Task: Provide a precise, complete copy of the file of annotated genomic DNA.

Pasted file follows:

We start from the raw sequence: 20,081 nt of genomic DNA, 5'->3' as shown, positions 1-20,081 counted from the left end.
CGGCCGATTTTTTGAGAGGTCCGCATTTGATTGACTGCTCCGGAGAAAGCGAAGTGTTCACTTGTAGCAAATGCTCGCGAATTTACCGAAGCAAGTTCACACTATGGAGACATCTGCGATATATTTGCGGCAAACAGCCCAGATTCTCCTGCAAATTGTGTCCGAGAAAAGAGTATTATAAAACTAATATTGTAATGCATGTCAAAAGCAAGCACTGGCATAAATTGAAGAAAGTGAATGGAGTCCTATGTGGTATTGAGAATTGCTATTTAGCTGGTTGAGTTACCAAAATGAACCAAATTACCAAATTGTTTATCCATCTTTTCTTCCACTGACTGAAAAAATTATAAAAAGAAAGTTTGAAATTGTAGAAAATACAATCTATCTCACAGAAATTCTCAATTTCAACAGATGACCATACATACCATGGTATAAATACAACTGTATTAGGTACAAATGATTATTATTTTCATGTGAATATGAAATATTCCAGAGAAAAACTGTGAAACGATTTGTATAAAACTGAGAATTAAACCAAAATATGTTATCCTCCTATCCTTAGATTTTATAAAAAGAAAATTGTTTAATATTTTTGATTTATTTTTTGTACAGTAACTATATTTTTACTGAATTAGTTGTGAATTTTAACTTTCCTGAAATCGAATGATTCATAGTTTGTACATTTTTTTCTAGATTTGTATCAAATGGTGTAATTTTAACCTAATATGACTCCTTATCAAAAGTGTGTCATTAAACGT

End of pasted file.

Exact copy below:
We start from the raw sequence: 20,081 nt of genomic DNA, 5'->3' as shown, positions 1-20,081 counted from the left end.
CGGCCGATTTTTTGAGAGGTCCGCATTTGATTGACTGCTCCGGAGAAAGCGAAGTGTTCACTTGTAGCAAATGCTCGCGAATTTACCGAAGCAAGTTCACACTATGGAGACATCTGCGATATATTTGCGGCAAACAGCCCAGATTCTCCTGCAAATTGTGTCCGAGAAAAGAGTATTATAAAACTAATATTGTAATGCATGTCAAAAGCAAGCACTGGCATAAATTGAAGAAAGTGAATGGAGTCCTATGTGGTATTGAGAATTGCTATTTAGCTGGTTGAGTTACCAAAATGAACCAAATTACCAAATTGTTTATCCATCTTTTCTTCCACTGACTGAAAAAATTATAAAAAGAAAGTTTGAAATTGTAGAAAATACAATCTATCTCACAGAAATTCTCAATTTCAACAGATGACCATACATACCATGGTATAAATACAACTGTATTAGGTACAAATGATTATTATTTTCATGTGAATATGAAATATTCCAGAGAAAAACTGTGAAACGATTTGTATAAAACTGAGAATTAAACCAAAATATGTTATCCTCCTATCCTTAGATTTTATAAAAAGAAAATTGTTTAATATTTTTGATTTATTTTTTGTACAGTAACTATATTTTTACTGAATTAGTTGTGAATTTTAACTTTCCTGAAATCGAATGATTCATAGTTTGTACATTTTTTTCTAGATTTGTATCAAATGGTGTAATTTTAACCTAATATGACTCCTTATCAAAAGTGTGTCATTAAACGT